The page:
weblife.org | library | Humanure Handbook | Chapter 4: The Advances of Science

Previous Page | Bottom | Next Page


How is it that Asian peoples developed an understanding of human nutrient recycling and we didn't? After all, we're the advanced, developed, scientific nation, aren't we? Dr. King makes an interesting observation concerning western scientists. He states: "It was not until 1888, and then after a prolonged war of more than thirty years, generated by the best scientists of all Europe, that it was finally conceded as demonstrated that leguminous plants acting as hosts for lower organisms living on their roots are largely responsible for the maintenance of soil nitrogen, drawing it directly from the air to which it is returned through the processes of decay. But centuries of practice had taught the Far East farmers that the culture and use of these crops are essential to enduring fertility, and so in each of the three countries the growing of legumes in rotation with other crops very extensively, for the express purpose of fertilizing the soil, is one of their old fixed practices." 13

In western culture, we wait for the experts to figure things out before we claim any real knowledge. This appears to have put us several centuries behind the Asians. It certainly seems odd that people who gain their knowledge in real life through practice and experience are largely ignored or trivialized by the academic world and associated government agencies. Such agencies only credit learning that has taken place within an institutional framework. As such, it's no wonder that Western humanity's crawl toward a sustainable existence on the planet Earth is so pitifully slow.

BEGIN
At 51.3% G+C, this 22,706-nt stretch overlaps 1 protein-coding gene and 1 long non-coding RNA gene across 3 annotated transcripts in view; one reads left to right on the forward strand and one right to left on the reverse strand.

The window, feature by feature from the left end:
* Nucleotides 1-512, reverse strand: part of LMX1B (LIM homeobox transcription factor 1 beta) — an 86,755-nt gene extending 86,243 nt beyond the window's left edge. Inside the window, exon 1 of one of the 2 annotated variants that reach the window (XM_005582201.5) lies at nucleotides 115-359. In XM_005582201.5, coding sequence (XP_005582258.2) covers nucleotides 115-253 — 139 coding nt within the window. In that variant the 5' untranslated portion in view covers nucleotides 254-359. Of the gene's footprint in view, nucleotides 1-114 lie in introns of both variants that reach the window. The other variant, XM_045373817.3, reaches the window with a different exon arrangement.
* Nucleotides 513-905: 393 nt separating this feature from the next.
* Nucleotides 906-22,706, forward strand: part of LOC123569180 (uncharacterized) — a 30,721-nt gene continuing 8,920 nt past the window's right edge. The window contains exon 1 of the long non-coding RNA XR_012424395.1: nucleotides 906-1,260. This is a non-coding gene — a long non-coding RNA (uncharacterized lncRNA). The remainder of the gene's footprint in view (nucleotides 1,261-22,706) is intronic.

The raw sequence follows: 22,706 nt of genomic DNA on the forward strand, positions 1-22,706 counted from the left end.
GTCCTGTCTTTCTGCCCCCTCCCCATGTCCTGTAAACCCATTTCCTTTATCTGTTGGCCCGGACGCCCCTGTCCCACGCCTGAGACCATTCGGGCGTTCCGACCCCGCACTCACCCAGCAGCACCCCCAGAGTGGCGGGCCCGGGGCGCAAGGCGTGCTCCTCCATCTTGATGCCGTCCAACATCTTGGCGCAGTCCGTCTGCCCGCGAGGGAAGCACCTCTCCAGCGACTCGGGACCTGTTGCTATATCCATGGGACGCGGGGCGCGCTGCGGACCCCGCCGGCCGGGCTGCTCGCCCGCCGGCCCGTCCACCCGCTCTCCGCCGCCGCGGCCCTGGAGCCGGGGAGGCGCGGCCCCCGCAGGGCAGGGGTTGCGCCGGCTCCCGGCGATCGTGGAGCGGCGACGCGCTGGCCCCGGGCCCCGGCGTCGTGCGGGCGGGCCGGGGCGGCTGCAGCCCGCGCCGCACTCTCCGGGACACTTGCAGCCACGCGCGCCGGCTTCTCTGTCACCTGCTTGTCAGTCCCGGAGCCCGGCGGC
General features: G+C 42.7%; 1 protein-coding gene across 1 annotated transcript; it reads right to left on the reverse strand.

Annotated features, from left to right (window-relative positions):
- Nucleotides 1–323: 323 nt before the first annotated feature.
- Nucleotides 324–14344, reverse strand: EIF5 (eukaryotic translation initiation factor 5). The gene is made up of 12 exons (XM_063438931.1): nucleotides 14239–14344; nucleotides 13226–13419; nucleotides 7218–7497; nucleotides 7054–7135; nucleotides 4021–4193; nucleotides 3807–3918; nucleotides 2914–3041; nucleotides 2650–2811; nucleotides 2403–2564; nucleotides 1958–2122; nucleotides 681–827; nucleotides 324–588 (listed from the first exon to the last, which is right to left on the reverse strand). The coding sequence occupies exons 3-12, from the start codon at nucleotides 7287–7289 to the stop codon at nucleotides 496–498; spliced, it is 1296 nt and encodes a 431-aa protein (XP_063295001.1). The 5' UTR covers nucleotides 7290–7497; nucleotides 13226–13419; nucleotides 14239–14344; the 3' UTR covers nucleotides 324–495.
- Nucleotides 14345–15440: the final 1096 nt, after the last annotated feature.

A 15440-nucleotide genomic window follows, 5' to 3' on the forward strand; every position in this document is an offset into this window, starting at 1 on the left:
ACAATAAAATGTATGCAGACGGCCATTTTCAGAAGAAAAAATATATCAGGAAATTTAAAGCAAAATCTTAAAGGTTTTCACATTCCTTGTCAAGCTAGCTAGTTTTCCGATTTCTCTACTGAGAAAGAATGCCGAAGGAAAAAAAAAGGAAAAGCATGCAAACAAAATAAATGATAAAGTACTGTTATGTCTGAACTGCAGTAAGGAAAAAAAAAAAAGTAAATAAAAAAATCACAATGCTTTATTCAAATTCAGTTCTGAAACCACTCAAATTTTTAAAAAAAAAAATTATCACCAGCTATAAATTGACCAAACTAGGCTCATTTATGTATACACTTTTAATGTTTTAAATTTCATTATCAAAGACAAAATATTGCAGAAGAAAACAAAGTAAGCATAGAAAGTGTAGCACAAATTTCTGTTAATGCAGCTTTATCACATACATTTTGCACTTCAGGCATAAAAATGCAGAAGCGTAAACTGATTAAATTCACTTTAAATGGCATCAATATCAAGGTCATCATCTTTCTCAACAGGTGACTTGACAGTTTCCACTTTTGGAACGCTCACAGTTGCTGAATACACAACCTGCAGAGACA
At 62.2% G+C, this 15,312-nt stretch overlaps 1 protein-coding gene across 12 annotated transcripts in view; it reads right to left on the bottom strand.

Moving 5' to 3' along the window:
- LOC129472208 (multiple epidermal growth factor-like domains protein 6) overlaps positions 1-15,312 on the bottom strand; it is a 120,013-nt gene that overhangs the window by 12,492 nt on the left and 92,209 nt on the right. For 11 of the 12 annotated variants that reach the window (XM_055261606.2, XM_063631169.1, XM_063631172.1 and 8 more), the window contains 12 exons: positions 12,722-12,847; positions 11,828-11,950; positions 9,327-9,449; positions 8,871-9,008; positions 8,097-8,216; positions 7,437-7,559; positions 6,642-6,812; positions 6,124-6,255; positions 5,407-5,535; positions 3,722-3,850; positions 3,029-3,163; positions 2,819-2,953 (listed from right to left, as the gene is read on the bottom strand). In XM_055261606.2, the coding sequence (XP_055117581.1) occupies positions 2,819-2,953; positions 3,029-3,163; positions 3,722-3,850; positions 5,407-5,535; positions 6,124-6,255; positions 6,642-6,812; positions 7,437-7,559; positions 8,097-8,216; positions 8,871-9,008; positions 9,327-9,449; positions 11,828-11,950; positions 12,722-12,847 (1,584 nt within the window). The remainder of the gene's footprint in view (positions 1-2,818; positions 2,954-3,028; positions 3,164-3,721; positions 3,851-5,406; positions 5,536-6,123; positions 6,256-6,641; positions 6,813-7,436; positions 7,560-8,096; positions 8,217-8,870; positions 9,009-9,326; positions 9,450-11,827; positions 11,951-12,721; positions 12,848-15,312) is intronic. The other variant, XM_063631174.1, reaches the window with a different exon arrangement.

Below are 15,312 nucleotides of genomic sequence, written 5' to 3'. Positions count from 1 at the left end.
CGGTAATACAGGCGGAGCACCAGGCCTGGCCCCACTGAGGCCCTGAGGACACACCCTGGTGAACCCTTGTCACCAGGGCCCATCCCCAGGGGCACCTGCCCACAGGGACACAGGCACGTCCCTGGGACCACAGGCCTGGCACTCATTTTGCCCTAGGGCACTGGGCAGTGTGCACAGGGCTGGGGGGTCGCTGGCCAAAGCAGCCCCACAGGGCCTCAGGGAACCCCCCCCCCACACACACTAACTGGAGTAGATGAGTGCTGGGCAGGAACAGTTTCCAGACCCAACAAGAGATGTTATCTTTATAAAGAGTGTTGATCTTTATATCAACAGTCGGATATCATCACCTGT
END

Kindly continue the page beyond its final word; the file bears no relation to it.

"Strange as it may seem," says King, "there are not today and apparently never have been, even in the largest and oldest cities of Japan, China or Korea, anything corresponding to the hydraulic systems of sewage disposal used now by Western nations. When I asked my interpreter if it was not the custom of the city during the winter months to discharge its night soil into the sea, as a quicker and cheaper mode of disposal [than recycling], his reply came quick and sharp, ‘No, that would be waste. We throw nothing away. It is worth too much money.' " 14 "The Chinaman," says King, "wastes nothing while the sacred duty of agriculture is uppermost in his mind." 15

Perhaps, a few centuries from now, we also will understand.


Source: The Humanure Handbook. Jenkins Publishing, PO Box 607, Grove City, PA 16127. To order, phone: 1-800-639-4099.

Previous Page | Top | Next Page

weblife.org | library | Humanure Handbook | Chapter 4: The Advances of Science